The suffragists’ outreach efforts were amplified by their clever and innovative attention-getting activities.
One of their major successes was the parade on May 2, 1914. Mrs. Kennedy led the massive rally, followed by Roessing and Bakewell. It was part of a nation-wide observance of Woman
Suffrage Day and commenced at the Monongahela Wharf, led by six motorcycle policemen. Unlike that of other U.S. cities, the Pittsburgh Suffrage Parade was integrated. African American
women served on the Planning Committee and marched in the center of the line up. The rally wound its way through Downtown to Schenley Park and then into town again, reaching the Jenkins
Pittsburgh Suffragists raised 100,000 dollars for the 1915 campaign to get Women Suffrage to pass in the Pennsylvania house and senate. Their fundraising efforts evidenced their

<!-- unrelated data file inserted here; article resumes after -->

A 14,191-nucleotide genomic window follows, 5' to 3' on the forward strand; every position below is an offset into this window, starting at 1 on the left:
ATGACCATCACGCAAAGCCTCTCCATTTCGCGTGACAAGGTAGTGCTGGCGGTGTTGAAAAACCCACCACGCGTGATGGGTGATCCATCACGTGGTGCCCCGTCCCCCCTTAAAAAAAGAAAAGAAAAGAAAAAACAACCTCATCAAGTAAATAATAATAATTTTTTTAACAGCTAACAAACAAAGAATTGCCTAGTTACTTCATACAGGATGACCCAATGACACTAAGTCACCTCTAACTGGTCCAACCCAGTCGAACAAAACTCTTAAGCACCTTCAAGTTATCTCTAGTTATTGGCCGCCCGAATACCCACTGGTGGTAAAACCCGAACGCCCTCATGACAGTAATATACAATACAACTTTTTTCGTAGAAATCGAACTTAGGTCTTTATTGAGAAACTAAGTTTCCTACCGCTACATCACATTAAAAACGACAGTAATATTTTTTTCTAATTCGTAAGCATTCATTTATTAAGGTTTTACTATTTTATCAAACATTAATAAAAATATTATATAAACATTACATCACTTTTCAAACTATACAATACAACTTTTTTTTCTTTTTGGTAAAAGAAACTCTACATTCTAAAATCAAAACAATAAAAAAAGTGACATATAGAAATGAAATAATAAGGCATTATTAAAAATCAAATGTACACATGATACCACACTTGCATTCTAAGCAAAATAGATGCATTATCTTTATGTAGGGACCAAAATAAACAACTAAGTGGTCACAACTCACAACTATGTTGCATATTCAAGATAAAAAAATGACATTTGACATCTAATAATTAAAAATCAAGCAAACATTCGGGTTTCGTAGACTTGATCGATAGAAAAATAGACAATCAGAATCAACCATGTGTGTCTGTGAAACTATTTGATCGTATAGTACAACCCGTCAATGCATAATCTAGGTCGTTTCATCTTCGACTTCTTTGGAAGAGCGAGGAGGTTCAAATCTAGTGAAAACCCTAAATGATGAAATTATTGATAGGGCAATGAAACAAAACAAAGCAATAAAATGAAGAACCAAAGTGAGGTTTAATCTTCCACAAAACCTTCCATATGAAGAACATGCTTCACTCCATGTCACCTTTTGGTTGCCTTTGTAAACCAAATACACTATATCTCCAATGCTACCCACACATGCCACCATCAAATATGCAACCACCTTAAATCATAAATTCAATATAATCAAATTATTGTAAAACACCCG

dedication. If it would raise money, the women tried it: publishing a suffrage cookbook, creating suffrage stamps and one woman even made, sold, and delivered 500 quarts of cottage
cheese to make 50 dollars.
Jennie, Hannah Patterson, and a few others created the Justice Bell- aka the women’s liberty bell- and took to the road, shouting the rally cry of, “Father, Brother, Husband, Son, Vote
for Amendment Number One!”
The Justice Bell tour was a wild success, spreading enthusiastic support for Pennsylvanian suffrage and generating a lot of media coverage. Unfortunately, due to political machinery and
a concern about liquor politics, Amendment Number One failed to pass by a narrow margin. After the apparent defeat, Jennie celebrated all the Pittsburgh Suffragette’s accomplishments
and renewed their efforts to pass women’s suffrage, saying, “Woman Suffrage is more alive in Pennsylvania than it ever has been.”